My new choir director, the incomparable Kelly Galbraith, demands that we memorize all the music and text for each concert. The last time I undertook this degree of memory work was probably my third-year Cognitive Psychology exam, and I found myself having to rediscover which methods worked best for me.
As a kid I had weekly Bible memory-verses to learn for Sunday School. Then came the monologue for Talent Week, a category for which I won a ribbon several years running (“Alexander And the Terrible, Horrible, No-good, Very Bad Day” was my pièce de resistance). In highschool I memorized a passage from The Great Gatsby just so I could recite it at the perfect moment. I imagined myself on a date, I think, browsing together in a used bookstore. He’d pick up a worn paperback, and I’d sigh, “Ah yes, Fitzgerald,”and then the mellifluous phrases would roll off my tongue. I never actually got out all that much, in highschool.
Do children still commit anything to memory? Left to their own devices mine stick to stuff like Eminem or literal-video Assassin’s Creed lyrics, the names and attacks of seventeen thousand Pokemon. I want to assign them something decorously classical, get them to stand before their grandparents and offer up a well-prepared and diverting performance. Perhaps “Jabberwocky”?
I mean, whatever happened to minstrelsy? Apparently minstrels would not actually memorize their thousand-verse ballads entirely but would ad-lib stuff around repeating keywords and refrains. But even amateurs were better memorizers than us, back then. No one would ever dream of coming to dinner without a good story or song to share.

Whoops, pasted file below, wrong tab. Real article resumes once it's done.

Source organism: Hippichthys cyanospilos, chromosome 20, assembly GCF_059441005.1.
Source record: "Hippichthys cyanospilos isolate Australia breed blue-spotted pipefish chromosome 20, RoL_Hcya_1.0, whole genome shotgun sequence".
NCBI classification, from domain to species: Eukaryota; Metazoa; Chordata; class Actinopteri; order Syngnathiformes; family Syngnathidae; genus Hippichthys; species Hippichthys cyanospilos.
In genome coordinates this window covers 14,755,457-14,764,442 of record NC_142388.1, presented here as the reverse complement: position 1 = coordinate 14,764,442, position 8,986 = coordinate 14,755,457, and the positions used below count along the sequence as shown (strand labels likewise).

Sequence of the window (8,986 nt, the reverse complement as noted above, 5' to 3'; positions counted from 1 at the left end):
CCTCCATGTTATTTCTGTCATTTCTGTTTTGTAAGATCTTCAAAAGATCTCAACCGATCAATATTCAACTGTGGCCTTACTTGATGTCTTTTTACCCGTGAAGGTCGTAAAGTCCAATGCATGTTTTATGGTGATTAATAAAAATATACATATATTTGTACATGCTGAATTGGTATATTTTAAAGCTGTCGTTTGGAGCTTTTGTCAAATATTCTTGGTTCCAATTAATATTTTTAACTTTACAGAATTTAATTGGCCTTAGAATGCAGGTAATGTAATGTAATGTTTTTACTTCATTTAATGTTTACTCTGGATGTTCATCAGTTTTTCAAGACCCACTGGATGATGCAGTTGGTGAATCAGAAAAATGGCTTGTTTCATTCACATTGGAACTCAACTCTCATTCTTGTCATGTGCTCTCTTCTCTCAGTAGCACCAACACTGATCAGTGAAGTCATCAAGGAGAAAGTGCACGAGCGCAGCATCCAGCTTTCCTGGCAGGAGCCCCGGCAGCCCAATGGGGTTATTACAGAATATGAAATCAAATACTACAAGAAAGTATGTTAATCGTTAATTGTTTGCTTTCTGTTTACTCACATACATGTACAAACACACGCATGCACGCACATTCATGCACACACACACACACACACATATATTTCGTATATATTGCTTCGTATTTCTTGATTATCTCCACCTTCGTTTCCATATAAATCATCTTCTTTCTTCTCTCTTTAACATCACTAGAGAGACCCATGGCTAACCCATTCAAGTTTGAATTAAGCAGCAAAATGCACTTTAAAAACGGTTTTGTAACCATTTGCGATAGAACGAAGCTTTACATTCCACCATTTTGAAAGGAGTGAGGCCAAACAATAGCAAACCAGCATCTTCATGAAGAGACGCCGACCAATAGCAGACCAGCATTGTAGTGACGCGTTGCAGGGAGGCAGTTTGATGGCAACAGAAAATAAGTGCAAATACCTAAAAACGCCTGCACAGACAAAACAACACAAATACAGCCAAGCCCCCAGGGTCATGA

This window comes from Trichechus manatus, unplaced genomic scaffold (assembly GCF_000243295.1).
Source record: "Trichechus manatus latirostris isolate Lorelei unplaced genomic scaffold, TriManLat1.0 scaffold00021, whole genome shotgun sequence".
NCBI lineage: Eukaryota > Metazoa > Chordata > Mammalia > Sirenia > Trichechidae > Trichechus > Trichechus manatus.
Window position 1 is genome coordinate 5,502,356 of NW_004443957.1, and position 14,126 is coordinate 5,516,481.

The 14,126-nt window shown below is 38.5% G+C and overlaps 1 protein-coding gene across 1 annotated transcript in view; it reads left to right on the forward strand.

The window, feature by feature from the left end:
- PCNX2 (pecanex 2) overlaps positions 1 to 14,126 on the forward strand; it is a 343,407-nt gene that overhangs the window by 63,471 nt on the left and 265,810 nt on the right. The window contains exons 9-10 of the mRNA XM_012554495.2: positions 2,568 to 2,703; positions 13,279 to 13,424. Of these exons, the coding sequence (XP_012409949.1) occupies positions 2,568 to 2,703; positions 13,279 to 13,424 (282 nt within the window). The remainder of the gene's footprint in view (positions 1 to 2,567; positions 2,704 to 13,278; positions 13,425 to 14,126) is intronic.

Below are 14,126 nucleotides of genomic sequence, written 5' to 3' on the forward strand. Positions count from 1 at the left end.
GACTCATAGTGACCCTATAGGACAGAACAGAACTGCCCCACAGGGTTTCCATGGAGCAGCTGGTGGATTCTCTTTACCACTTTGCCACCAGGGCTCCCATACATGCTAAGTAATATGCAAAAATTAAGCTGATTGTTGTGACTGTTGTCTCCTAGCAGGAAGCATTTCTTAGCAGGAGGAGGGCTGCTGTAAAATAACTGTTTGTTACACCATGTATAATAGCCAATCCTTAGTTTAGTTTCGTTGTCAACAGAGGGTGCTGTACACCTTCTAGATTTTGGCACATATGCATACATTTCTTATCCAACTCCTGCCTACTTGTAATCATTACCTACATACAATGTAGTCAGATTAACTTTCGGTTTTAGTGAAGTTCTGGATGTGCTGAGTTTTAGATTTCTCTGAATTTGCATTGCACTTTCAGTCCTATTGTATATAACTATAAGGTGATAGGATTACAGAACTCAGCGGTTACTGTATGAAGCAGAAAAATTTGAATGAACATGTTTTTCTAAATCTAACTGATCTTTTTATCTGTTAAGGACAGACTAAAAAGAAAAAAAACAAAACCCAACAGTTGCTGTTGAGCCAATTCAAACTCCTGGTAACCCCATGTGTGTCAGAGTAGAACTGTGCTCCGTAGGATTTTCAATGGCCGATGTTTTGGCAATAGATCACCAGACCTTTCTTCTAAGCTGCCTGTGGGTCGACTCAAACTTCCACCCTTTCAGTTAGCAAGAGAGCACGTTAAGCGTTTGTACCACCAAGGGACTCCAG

Once I knew the choir music, I had to hand-write the words–phonetically if the Latin was too fancy–on cue cards. I drilled myself on the subway and anytime I had to wait for anything. The most productive practice seemed to occur when I was walking outdoors. Something about oxygen flowing to my brain, I guess, or the rhythm of my steps. What I (re)discovered was the joy of mastery: of finally having it, of knowing it cold, of being able to trot it out on command.
Now that I think about it, my 7-yr-old has worked just as hard, and is crowing just as loud, over the blasphemous Christmas carols he’s been learning from friends at school (“Joy to the world, Barney is dead. We shot him in the head…”).